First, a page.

Thank you to Kirsten of Ontario, Canada for submitting this photo taken while she was schooling her gelding Golddust (aka. Sunny). Kirsten has been riding for just under ten years and rode Sunny for four years.
What a wonderful team we have in this photo. It’s too bad the photo is such low resolution because that makes it difficult to see the bit and how the reins are placed in the hand, but excluding those details this is a superb example of horse and rider coordination.
It’s not a huge fence, but the height is not what makes or breaks the photo. Height should have no bearing on balance and this rider is showing wonderful balance from her deep heel, through all the angles of ankle, knee and hips, and even through her lovely flat back and her head up and looking for the next fence.
Most riders, as they move into over fences lessons, start by jumping ahead of their horse in an unconcious effort to help the horse over the fence. That is a very natural inclination and many riders watching a jumping competition find themselves unconsciously squeezing and leaning into the jump even though they are sitting on the bench. All too many riders move to the next level of jumping without finding their own balance so they are not a great help to their horse.
This rider has moved into the next phase. She is coordinated, understands her own balance, and is learning to become one with her horse. She is probably an eager and thoughtful rider who absorbs instructions from her coach and works to incorporate those instructions into her riding style. And her coach has a fine eye for detail because she’s putting it all together into a superb package with the right foundation. All that’s needed is to start doing some minor refining.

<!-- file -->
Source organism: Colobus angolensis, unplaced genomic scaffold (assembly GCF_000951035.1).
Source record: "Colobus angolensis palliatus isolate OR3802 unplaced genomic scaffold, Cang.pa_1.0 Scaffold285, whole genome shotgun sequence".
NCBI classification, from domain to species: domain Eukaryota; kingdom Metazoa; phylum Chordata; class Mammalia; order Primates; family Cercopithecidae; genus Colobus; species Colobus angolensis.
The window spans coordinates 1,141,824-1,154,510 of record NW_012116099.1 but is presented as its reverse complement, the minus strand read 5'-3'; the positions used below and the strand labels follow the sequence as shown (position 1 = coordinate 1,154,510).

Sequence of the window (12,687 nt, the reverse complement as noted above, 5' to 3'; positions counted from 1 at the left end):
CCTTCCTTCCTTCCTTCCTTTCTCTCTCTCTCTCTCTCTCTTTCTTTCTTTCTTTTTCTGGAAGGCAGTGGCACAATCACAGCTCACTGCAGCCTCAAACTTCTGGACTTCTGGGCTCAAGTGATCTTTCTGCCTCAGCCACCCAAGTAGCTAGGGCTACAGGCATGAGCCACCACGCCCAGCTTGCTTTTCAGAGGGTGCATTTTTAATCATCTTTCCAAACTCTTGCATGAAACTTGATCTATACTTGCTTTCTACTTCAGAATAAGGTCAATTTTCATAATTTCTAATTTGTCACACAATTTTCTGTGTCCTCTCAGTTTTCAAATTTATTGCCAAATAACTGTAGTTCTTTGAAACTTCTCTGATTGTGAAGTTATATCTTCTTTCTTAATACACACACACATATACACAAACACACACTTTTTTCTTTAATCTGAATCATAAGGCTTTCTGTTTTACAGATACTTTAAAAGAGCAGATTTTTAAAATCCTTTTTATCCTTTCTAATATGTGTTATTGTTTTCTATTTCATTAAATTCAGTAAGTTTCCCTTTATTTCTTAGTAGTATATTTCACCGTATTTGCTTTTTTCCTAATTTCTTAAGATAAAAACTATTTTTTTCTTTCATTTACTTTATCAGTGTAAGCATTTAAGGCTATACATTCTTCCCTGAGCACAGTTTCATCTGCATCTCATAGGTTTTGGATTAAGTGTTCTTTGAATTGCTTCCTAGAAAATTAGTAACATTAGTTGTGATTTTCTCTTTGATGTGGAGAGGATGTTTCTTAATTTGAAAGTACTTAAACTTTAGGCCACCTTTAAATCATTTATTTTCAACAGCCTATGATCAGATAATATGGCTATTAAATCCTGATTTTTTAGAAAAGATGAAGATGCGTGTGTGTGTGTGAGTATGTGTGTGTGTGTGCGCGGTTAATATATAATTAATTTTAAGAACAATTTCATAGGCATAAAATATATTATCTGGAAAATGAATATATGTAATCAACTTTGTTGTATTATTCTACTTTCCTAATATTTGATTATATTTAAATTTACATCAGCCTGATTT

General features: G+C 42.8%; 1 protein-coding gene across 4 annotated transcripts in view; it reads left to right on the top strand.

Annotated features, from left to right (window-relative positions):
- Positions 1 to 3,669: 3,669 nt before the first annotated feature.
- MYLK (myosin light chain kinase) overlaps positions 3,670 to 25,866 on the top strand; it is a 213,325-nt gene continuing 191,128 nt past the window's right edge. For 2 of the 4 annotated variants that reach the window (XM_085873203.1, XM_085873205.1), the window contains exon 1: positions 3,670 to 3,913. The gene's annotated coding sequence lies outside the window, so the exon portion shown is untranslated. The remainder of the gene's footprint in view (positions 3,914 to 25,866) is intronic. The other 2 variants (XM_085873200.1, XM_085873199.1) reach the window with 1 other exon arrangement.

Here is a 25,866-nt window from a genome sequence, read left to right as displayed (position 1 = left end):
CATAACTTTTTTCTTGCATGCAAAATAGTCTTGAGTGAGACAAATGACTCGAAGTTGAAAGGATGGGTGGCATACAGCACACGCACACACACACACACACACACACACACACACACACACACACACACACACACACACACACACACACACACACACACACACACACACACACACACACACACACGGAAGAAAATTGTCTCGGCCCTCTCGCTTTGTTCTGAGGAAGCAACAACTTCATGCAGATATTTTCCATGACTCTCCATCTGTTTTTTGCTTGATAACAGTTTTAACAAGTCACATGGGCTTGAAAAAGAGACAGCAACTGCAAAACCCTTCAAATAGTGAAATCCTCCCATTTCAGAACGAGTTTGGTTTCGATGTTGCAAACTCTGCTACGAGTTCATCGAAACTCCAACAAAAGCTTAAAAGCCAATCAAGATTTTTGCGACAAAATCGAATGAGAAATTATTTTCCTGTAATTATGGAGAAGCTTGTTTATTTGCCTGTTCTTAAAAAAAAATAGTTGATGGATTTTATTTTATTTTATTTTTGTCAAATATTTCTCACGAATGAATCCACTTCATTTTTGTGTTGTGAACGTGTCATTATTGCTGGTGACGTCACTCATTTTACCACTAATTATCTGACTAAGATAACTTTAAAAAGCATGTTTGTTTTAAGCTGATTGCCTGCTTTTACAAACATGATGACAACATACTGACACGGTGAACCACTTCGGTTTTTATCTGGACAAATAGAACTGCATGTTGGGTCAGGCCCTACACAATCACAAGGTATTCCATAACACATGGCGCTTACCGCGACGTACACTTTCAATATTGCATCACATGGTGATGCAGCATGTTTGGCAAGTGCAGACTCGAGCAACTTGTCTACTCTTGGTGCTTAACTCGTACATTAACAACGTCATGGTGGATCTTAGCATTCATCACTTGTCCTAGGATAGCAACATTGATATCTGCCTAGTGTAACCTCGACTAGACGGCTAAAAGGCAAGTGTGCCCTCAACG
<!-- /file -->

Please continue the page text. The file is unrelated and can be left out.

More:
Because I’m looking at a compressed photo I’m going to be a bit general about the suggestions.
Her horse is not quite past the top of his arc and her position is just where it should be at this point in the jump. but in a blink the rider’s leg should be starting to swing forward so she doesn’t have to balance on her knees as her horse tilts down toward the ground. By then she will want her lower leg perpendicular to the ground. At this point, instead of swinging her lower leg forward, I would like to see her hip a little more closed which would bring her upper body closer to her horse’s topline. As her horse’s body begins to tilt toward the ground her leg should swing forward more so she can catch her own weight in her heels and not on her knees and the front of the saddle. At the same time her upper body will begin to straighten up to maintain her center of balance over her heels.
Also, her hands seem from this angle to be just a bit forward on her horse’s neck but that could be deceptive due to the angle of the photo.
She is using minimal tack on her wonderful, scopy horse. I love his expressive ears pointed ahead to the next fence and his outstanding front legs with knees so high and even you could sit a tray on them. He looks very tidy with his lower legs curled up and is clearing this fence with plenty of room to spare. He has a nice topline and is in good weight.
From the minimal amount of tack accessories he’s wearing, I’m guessing that he is a dependable ride and enjoys his job.
The venue looks like a riding lesson and both horse and rider are dressed appropriately. The rider is tidy in her fitted shirt with her shirt tail tucked in and gloves to protect her hands.
In conclusion, this is a rider with independent control of hands, legs and body and she’s ready to move up to some bigger fences. Whether they decide to compete in hunter or jumper, I can see this pair will be adding tough competition to the show ring.
Vickie Kayuk, Back Home in Bromont. com